October 30, 2020 report
Proton membranes assembled from 2-D layered phosphorus nanosheets
A team of researchers affiliated with a host of institutions in China has developed a new class of proton-exchange membranes (PEMs) assembled from transition-metal phosphorus trichalcogenide nanosheets. In their paper published in the journal Science, the group describes using metal vacancies to improve conductivity in the PEMs. Fengmei Wang and Jun He with the National Center for Nanoscience and Technology, Beijing have published a Perspective piece in the same journal issue outlining the history of proton exchange membrane research and the work done by the team in this new effort.
PEMs are semipermeable membranes that are most often made using ionomers. They are produced as a means for conducting protons while acting as both an electronic insulator and a reactant barrier. Typical applications include fuel cells, chemical filters and sensors. One of their drawbacks is that they lose their conductivity at high temperatures and low humidity. In this new effort, the researchers have developed a new class of PEMs that overcomes these limitations to some extent.
Currently, most functional PEMs are made from polymers or from materials that have been embedded in a polymer matrix. The current standard is the Nafion PEM. It is made using a sulfonated tetrafluoroethylene-based fluoropolymercopolymer. Like other PEMs it does its work via channels that have been optimized for transferring protons, and like other PEMs, pores must be introduced to carry out hydration. The researchers with this new effort have improved upon this design by starting with CdPS3, a layered inorganic material. They then removed small amounts of cadmium to create vacancies which resulted in increasing conductivity of the protons. Testing of the new design showed it to have proton conductivity of approximately 0.95 S/cm when in a 90°C and 98% RH environment. The researchers note that the process also works for manganese-based membranes—they tested this secondary approach and found it successfully transported lithium ions.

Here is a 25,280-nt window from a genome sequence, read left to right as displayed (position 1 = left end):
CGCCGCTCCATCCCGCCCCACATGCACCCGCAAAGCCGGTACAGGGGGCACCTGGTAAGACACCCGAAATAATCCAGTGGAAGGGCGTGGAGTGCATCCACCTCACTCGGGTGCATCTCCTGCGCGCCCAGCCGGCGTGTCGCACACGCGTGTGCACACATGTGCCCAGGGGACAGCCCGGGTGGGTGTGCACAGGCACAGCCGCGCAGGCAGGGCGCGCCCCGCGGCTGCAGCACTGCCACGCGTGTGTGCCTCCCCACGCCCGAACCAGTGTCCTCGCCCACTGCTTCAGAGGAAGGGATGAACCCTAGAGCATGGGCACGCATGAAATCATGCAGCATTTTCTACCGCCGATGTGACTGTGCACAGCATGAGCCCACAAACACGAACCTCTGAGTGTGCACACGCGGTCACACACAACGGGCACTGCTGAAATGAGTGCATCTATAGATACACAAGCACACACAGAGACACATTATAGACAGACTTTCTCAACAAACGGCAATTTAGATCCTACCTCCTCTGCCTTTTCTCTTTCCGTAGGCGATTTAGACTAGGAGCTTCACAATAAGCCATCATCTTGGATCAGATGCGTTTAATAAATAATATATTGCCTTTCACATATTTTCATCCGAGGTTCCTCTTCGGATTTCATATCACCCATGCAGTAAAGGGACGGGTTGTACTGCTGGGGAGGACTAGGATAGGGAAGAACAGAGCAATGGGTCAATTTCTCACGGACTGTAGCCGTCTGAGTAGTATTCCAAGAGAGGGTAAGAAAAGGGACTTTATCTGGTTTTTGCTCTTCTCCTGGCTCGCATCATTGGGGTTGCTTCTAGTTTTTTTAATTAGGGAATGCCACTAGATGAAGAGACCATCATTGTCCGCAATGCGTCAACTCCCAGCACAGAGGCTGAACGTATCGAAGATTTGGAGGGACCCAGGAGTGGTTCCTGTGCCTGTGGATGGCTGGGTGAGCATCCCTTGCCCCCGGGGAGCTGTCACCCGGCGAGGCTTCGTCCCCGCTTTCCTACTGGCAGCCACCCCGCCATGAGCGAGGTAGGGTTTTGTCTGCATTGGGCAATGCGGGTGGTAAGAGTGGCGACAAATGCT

The researchers note that their approach allows for the creation of PEMs that are not only more efficient than those currently in use, but also allow for the creation of PEM-based products that can be used in higher temperature (up to 90 degrees Celsius) and lower humidity applications (down to 53% RH).
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